Occupy Wall Street: America's Road to Greece
The chattering classes are peddling a new meme designed to control the narrative surrounding the arrested adolescents who've been camping out in lower Manhattan, raging against the machine. Earlier attempts at shaping the story tried to characterize the protests as an American Arab Spring. That petered out when the liberal opinion factory realized that this storyline leads toward regime change, not the reelection of failed incumbents.
So now a new positioning is being market tested. Behold, the Tea Party of the left! It should be fun to watch this play out before it collapses under the weight of its own contradictions.
And speaking of contradictions, the original protestors have no hope of defining themselves because, quite simply, there is no there there. Their incoherent demands range across the vast junkyard of leftist thought. The proto-movement is at best a media vacuum waiting to be filled; the protestors' slogans as empty as the heads of the celebrities rushing to pose in front of them. Hence, a new force is stepping in to both finance the disturbances and repurpose their aim.
Still reeling from their defeat in Wisconsin as well as the shellacking they are taking as numerous states pull back from the brink of bankruptcy, unions are in dire need of adrenalin. Increasingly irrelevant in the private sector, with membership shrinking as fast as the industries that unions have destroyed or chased out of the country, only the public sector offers any prospects for growth.
The problem, though, is that teachers, civil servants, and the like are not cut from the same cloth as teamsters, miners, and longshoremen. Burly blue collar ruffians have never shrunk from cracking skulls to get their way. Unionism and violence go hand in hand, as without the willingness to resort to physical intimidation, up to and including arson and murder, there is no way to control workers who are not union members from replacing strikers who walk off the job.
But effete, coddled, white collar government employees? Can you see them bashing heads? Not a chance. Littering, vandalism, and making a public nuisance, maybe, but they don't have the moxie to draw blood. So why not do what every other industry does when there is dirty work to be done?
Enter the scruffy, volatile, nothing-to-lose Occupy Wall Street protesters. What better fodder to serve as shock troops for a movement knocked back on its heels? Feed them, flatter them, bring them porta potties so they stop pooping in the streets, and hand them printed signs with the message of the day. Then bus them to the location of whoever it is you are trying to intimidate, whether a governor or a corporate CEO, and voilà, you've got a volatile rent-a-mob ready for mayhem as the TV cameras roll (along with plausible deniability when the sparks start to fly).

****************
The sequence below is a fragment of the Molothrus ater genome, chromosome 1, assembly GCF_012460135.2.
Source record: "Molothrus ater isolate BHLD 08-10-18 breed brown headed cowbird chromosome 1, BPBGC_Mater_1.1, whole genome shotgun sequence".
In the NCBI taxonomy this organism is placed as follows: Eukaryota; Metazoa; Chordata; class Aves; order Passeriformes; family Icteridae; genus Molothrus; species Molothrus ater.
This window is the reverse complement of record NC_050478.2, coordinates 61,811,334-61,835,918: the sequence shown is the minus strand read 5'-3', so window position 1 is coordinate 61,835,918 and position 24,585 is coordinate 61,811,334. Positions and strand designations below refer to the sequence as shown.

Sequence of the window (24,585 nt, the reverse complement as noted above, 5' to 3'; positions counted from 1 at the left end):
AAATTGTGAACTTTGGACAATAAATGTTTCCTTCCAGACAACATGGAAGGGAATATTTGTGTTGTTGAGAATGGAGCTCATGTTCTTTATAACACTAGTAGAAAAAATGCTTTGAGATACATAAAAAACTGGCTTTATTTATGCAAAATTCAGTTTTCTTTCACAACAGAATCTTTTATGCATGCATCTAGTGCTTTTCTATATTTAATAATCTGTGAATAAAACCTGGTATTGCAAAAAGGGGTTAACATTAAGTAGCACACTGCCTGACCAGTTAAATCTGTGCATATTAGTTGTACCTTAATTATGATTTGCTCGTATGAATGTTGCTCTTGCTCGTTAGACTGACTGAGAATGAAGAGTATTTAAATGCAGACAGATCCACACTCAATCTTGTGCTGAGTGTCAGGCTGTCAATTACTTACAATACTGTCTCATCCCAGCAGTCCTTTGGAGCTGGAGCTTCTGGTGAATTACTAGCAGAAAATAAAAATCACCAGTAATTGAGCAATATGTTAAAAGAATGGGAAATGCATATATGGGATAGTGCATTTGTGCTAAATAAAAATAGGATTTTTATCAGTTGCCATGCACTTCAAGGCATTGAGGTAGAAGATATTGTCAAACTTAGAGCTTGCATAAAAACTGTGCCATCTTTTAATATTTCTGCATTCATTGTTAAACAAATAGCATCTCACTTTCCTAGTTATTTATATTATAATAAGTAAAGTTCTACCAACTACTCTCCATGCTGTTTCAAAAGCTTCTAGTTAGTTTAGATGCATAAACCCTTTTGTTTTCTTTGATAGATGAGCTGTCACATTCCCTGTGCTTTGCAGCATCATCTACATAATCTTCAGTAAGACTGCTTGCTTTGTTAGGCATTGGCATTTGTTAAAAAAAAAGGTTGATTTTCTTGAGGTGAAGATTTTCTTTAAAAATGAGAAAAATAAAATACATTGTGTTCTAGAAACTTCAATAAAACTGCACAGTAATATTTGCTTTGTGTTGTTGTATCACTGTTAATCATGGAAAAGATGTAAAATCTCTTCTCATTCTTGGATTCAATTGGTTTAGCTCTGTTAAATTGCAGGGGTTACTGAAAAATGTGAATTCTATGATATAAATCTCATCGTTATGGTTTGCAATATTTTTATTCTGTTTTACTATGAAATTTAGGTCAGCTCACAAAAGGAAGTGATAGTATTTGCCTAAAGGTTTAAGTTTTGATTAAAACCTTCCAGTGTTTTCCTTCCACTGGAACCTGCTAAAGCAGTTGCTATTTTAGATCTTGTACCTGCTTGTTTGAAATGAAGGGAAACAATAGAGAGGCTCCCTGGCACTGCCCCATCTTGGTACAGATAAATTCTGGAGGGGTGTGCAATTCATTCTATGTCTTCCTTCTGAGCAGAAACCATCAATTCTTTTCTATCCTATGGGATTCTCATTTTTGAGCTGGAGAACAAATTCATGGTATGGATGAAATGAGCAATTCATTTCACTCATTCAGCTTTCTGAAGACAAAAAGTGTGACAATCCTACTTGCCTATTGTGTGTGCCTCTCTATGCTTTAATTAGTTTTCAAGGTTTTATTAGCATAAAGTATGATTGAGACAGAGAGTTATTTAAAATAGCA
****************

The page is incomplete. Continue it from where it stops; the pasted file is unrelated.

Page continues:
Remember the trashing of Seattle when the WTO came to town? Get ready to see it again. Not any time soon, as the first hard freeze will send most of these witless warriors back to their parents' couches. But in the spring, as the campaign to reelect the president heats up along with the weather, things are going to get ugly. And when they do, remember that we have seen this before.
Syntagma Square, Athens, is the stage upon which the ultimate Greek tragedy acts out the death of the entitlement state. As civil servants, pensioners, anarchists, and anti-capitalist protestors rage against greed while clamoring for a free meal ticket, it's not hard to see what the dead end of democracy looks like.
Which is why the union strategy of making common cause with the Occupy Wall Street protestors is ultimately going to backfire. Americans are not Greeks. The attempt to paint crony capitalism and market capitalism with the same broad brush is not going to succeed here. American exceptionalism may be slow to wake up when threatened, but the real Tea Party has demonstrated that we are not completely asleep.
Americans will eventually figure out the difference between the crooked bankers and politicians that feed each other from the public trough and the genuine job creators whose success is based not on political pull and taxpayer bailouts but on good, old-fashioned free market competition. The former deserve to be pilloried for their plunder, but most Americans are comfortable with the wealth earned by the latter. Witness the reaction to the passing of billionaire entrepreneur Steve Jobs, a wealth-creating market capitalist if there ever was one.
The choice is ours. Will we follow the unions and their minions down the road to Greece? Or will we return to our roots as the only constitutionally limited government of strictly enumerated powers that has ever graced the Earth?